I was about to give up when the hold music — a few looping bars of infuriating non-jazz — abruptly cut out.
“Hello, Lost Drafts,” a voice said.
I fumbled with the receiver. “Hi, I uh… I was told to call this number—”
“Name of your mortgage holder.” She wasn’t impatient sounding. Just matter-of-fact.
“My name is Kanesha,” she informed me. “I need the name of your mortgage holder, the check number and—”
“I’m sorry. I don’t mean to be rude, but… that’s not what I’m calling about.”
“Oh. Well, then I’m sorry. Ninety-five percent of the calls I get are because people filed a claim and the insurance company made the check out to us, so we have to endorse it.” I imagined Kanesha twirling the phone line absentmindedly while she talked, her fingers covered in rings, her wrist adorned in bangles, her nails painted bright white.
“And the other five percent?” I asked.
“Oh, this and that. Sometimes there’s liens on a deed or a refund from an HOA.”
“And, sometimes…” I hesitated, trying to make myself say the ridiculous. Trying to make hope into words. “…sometimes, there’s maybe something else that people call for?”
I could hear the phone being adjusted. There was a clicking, and I imagined her nails again, tapping at the plastic of the phone as she adjusted her grip.
“Are you a writer?” she asked.
“Yes,” I admitted.
“What did you lose?” Her questions sounded like the routine regimen of any customer service agent reading from their script, except… “Are you still there?”
“Yes. Sorry, yes,” I stammered.
“It’s okay. What did you lose?”
My throat was suddenly dry. “My novel.”
“The whole thing?”
“No! No, just a few chapters—”
“Right. Sorry. My name is Jeremy. Jeremy Lightman.”
“Any relation to Alan Lightman?”
“Einstein’s Dreams? You haven’t read it? You want to publish historical fiction about the inventors of the nuclear bomb, and you haven’t read Einstein’s Dreams?”
“I’m — wait, how did you know I want to publish historical fiction?”
“I’m looking at your file. You were writing at the donut shop down the street from your house using a program called Fiction Factory. You started around 6:30 AM on a Sunday and when you hit save a little after nine, the program crashed.”
I almost dropped my cell phone.
“You there, Jeremy?”
“This is real!?”
“We made it this far and now you’re going to ask that?”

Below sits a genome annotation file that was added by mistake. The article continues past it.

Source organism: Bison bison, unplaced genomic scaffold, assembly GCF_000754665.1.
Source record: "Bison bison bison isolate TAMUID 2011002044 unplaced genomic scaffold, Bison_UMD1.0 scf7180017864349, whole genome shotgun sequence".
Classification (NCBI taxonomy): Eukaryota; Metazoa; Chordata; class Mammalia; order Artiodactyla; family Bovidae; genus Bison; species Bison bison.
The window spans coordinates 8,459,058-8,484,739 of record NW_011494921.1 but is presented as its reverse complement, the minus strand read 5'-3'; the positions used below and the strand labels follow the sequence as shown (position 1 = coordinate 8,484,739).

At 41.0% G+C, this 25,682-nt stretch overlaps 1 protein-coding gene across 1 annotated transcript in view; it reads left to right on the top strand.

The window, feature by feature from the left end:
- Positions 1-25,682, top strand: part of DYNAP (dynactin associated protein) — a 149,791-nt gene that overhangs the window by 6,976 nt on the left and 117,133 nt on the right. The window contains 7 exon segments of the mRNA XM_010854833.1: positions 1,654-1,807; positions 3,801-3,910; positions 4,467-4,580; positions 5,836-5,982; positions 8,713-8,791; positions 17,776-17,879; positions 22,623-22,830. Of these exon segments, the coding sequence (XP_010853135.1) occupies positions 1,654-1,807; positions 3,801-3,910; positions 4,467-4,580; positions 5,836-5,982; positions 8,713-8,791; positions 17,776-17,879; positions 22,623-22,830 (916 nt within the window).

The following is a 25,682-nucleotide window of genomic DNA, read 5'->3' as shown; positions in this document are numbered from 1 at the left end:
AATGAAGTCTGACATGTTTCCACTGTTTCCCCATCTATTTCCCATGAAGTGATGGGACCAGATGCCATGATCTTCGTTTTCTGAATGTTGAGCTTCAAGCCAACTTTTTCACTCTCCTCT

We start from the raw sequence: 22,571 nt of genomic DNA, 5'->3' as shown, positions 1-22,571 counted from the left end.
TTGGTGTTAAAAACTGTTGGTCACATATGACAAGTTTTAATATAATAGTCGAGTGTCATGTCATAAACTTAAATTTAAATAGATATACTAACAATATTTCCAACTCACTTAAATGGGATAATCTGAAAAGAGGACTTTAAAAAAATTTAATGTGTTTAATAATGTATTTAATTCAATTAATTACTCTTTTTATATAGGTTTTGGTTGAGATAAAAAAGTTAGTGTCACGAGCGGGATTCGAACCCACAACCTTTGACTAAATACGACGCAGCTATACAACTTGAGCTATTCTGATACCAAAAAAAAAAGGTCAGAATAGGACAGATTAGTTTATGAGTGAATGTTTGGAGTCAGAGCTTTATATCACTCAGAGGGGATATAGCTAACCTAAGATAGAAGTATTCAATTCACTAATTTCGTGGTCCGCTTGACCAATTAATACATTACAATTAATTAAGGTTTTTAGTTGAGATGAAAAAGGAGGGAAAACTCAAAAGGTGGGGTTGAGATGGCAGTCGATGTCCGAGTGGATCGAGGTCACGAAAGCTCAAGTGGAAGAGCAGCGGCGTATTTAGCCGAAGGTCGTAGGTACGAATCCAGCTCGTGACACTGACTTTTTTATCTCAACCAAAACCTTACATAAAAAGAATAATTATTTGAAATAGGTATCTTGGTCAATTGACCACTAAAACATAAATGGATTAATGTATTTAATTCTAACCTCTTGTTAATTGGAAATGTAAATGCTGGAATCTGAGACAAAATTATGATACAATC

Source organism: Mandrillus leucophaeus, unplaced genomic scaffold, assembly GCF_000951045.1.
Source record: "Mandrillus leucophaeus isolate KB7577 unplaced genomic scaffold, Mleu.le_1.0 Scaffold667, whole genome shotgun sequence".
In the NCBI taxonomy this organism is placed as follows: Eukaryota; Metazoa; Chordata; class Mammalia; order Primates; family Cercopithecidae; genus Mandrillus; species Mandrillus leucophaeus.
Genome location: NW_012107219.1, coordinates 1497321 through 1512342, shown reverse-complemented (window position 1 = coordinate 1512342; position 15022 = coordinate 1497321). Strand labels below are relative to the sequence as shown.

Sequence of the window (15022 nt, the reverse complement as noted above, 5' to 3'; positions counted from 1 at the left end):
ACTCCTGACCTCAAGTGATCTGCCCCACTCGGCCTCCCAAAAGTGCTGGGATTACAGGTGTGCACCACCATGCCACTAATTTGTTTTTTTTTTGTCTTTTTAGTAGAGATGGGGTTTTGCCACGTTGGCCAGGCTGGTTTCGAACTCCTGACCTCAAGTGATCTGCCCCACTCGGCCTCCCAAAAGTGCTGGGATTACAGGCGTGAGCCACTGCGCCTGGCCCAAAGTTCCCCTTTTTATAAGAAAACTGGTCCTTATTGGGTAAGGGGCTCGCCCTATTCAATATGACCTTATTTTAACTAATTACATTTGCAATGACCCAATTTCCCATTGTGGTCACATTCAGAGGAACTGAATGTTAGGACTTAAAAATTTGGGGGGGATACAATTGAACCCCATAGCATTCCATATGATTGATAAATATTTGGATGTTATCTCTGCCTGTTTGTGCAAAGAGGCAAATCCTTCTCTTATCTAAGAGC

“You really have it?”
“Oh, we got everything. The ending to The Mystery of Edwin Drood, the first draft of Hamlet that got lost in a mud puddle outside the pub closest to The Globe, tons of Ginsburg and Plath, a great short story by Olivia Butler, that’s my favorite.”
“But… how do…” I was trying to put out of my mind that this customer service agent sounded like a literature professor and that the ending to Drood was sitting in her filing cabinet while still comprehending that “you actually have my novel! How is that possible?”
She laughed at me.
“Ma-Kanesha,” I stammered, knowing my hope might turn into words. “Can you please send me the chapters I lost?”
It was like I’d been sucker punched. “I… um… isn’t that… the service you… provide?”
“Why can’t you just write it again?” she asked. “Why are these words so perfect?”
“They sacred? Did God dictate them to you on Mount Sinai?”
“It’s not that.” I didn’t understand why she was giving me a hard time. I was so close!
“What is it, then?” she pressed.
“It’s… I don’t… between the baby and my job, I feel like I’m wasting my MFA, I mean… if the rejection letters aren’t disheartening enough, let’s throw some lost chapters on top of it all! I just don’t want to lose the time.”
“This is the Lost Drafts Department. I can transfer you to the Lost Time Division.”
“You’re missing the point, Jeremy.”
“Yeah. The point is, we still have Hamlet because Shakespeare can rhyme with a hangover! If you’re so low on time, get off the phone and get to writing.”
“But if I just give up on those chapters…” I felt the words catch somewhere in my brain on some little valve that closed, because the words were too real to let out. I took a deep breath so that I would have enough force to blow them through my lips anyway. “If I don’t try to get them back then all those rejection letters are right. No one wants to read my writing. No one wants to publish it. If I don’t bother trying to get them back then… then it’s like rejecting myself, isn’t? It’s like saying what I wrote is worthless.”
There was a pause, just long enough for me to think that maybe I’d said too much. Then she sighed.
“Last time I checked, I don’t work at the Worthless Draft Department,” she said. “This ain’t about rejecting yourself or valuing what you wrote. It’s about seeing the value in the act of writing. What’s more important than these filing cabinets full of manuscripts are the people who sat down and penned them.”
“Turning hope into words,” I whispered.
“I like that,” Kanesha agreed.
I shook my head, even though she couldn’t see me. “I thought that calling you was like a chance to get back a piece of myself…”
“…but all we have is paper,” Kanesha finished.
“Right. You’re not the Lost Pieces of Writers Department.”
“That’d be ridiculous.”
I laughed. “Do you ever send anyone their writing back?”
“Now that you mention it…”
I laughed some more.
“Is there anything else I can help you with today, sir?”
“Jeremy,” I corrected her. “And no, actually, I need to get off the phone. I have some writing to do.”
John Eric Vona is a frequenter of customer service lines, the author of more than a few lost drafts, and he has in fact read Einstein’s Dreams. Another of his stories was recently found by the editors of Etched Onyx and can be read in their October issue.